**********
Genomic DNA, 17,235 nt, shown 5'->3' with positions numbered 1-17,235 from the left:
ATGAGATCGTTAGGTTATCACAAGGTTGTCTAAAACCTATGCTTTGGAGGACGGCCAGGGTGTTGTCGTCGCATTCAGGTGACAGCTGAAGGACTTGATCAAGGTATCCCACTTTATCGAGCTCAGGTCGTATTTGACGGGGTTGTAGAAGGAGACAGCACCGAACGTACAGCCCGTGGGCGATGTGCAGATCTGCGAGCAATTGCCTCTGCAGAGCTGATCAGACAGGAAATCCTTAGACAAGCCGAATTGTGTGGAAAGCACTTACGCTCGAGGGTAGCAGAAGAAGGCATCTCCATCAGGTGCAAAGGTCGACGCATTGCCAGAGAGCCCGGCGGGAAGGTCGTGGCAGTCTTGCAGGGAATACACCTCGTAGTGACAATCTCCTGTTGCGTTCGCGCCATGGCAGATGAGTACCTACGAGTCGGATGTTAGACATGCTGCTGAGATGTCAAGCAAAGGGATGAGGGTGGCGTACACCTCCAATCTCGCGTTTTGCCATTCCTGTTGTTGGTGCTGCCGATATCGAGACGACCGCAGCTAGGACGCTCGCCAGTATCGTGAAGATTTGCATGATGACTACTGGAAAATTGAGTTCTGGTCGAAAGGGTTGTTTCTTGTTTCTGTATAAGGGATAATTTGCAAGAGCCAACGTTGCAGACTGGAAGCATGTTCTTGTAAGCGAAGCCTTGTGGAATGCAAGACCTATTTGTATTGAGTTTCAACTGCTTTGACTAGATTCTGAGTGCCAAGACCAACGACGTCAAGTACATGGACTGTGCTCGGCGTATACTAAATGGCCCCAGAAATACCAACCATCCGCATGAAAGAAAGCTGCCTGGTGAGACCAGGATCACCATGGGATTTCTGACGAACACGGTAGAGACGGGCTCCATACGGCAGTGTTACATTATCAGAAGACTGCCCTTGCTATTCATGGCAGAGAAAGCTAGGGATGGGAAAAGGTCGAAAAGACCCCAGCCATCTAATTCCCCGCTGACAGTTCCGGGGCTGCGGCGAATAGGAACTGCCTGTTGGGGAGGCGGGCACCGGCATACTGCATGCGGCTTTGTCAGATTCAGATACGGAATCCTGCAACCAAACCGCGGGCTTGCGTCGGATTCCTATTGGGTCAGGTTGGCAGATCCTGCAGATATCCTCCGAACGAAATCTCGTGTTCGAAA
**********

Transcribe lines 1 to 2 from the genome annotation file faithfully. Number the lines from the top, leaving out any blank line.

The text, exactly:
Genomic DNA, 17,235 nt, shown 5'->3' with positions numbered 1-17,235 from the left:
ATGAGATCGTTAGGTTATCACAAGGTTGTCTAAAACCTATGCTTTGGAGGACGGCCAGGGTGTTGTCGTCGCATTCAGGTGACAGCTGAAGGACTTGATCAAGGTATCCCACTTTATCGAGCTCAGGTCGTATTTGACGGGGTTGTAGAAGGAGACAGCACCGAACGTACAGCCCGTGGGCGATGTGCAGATCTGCGAGCAATTGCCTCTGCAGAGCTGATCAGACAGGAAATCCTTAGACAAGCCGAATTGTGTGGAAAGCACTTACGCTCGAGGGTAGCAGAAGAAGGCATCTCCATCAGGTGCAAAGGTCGACGCATTGCCAGAGAGCCCGGCGGGAAGGTCGTGGCAGTCTTGCAGGGAATACACCTCGTAGTGACAATCTCCTGTTGCGTTCGCGCCATGGCAGATGAGTACCTACGAGTCGGATGTTAGACATGCTGCTGAGATGTCAAGCAAAGGGATGAGGGTGGCGTACACCTCCAATCTCGCGTTTTGCCATTCCTGTTGTTGGTGCTGCCGATATCGAGACGACCGCAGCTAGGACGCTCGCCAGTATCGTGAAGATTTGCATGATGACTACTGGAAAATTGAGTTCTGGTCGAAAGGGTTGTTTCTTGTTTCTGTATAAGGGATAATTTGCAAGAGCCAACGTTGCAGACTGGAAGCATGTTCTTGTAAGCGAAGCCTTGTGGAATGCAAGACCTATTTGTATTGAGTTTCAACTGCTTTGACTAGATTCTGAGTGCCAAGACCAACGACGTCAAGTACATGGACTGTGCTCGGCGTATACTAAATGGCCCCAGAAATACCAACCATCCGCATGAAAGAAAGCTGCCTGGTGAGACCAGGATCACCATGGGATTTCTGACGAACACGGTAGAGACGGGCTCCATACGGCAGTGTTACATTATCAGAAGACTGCCCTTGCTATTCATGGCAGAGAAAGCTAGGGATGGGAAAAGGTCGAAAAGACCCCAGCCATCTAATTCCCCGCTGACAGTTCCGGGGCTGCGGCGAATAGGAACTGCCTGTTGGGGAGGCGGGCACCGGCATACTGCATGCGGCTTTGTCAGATTCAGATACGGAATCCTGCAACCAAACCGCGGGCTTGCGTCGGATTCCTATTGGGTCAGGTTGGCAGATCCTGCAGATATCCTCCGAACGAAATCTCGTGTTCGAAA